Mars Law

There’s a great article in NRO by Dave Kopel and Glenn Reynolds about the 1967 Outer Space Treaty and the colonization of Mars. Like many international treaties, the 1967 Outer Space Treaty was designed with the best of intention but has only a tenous connection with reality. The truth is, space isn’t going to be explored just for the joy of exploring space. We need to have the ability to exploit resources and terrority to make it worthwhile.

The article indicates that the Treaty was based less upon any real diplomatic intentions, but was a way of shuffling resources away from space exploration and towards foreign aid payments to help fight the Cold War. Now that the US no longer needs to play realpolitik with the USSR, it’s time to get serious about space again.

The fact is, space exploration is more important than ever. We need a national symbol of technology and progess to counter the retrograde notions of Islamic fascism and the anti-technological rantings of the Far Left. We need something that shows America’s technical prowess to the world, and will create the kind of technological offshoots that the Shuttle and Apollo programs created.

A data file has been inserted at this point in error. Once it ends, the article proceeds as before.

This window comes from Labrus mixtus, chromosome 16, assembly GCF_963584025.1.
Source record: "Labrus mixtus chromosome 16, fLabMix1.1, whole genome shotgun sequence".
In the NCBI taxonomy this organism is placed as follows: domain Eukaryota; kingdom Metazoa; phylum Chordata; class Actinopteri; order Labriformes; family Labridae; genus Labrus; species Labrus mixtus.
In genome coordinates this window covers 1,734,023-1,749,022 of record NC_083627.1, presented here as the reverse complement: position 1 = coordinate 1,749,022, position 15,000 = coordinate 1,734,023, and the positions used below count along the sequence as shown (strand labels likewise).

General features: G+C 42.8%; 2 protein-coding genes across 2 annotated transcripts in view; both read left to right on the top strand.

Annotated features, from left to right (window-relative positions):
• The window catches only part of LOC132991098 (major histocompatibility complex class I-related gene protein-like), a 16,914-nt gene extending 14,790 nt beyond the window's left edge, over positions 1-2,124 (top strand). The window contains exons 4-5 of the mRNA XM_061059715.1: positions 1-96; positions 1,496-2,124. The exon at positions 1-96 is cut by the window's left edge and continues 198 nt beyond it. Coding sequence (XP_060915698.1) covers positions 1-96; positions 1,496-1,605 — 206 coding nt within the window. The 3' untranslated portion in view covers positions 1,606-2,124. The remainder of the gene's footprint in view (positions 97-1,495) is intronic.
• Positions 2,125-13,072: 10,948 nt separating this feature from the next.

Ditching the 1967 treaty and removing the barriers to space travel are important first steps. Knowing the Mars is now far more accessible than it once was gives us an opportunity to create the first permanent manned habitat on another planet. If President Bush wants to show real vision, it’s time to make a Kennedy-esque call to put humans on Mars before the end of the decade. It can be done, and it would be a lasting symbol of the values of the West over those of barbarism and terror.

UPDATE: The article has been picked up by Slashdot and has generated a lot of idiotic comments about how terrible private property is. There are some good comments mixed in, but quite a few would rather harangue on "right-wingers" than make a substantive argument. One wonders if the people browsing Slashdot know that capitalism is the reason why we have computers, web browsers, and we have an Internet that’s not the exclusive toy of rich universities and government labs…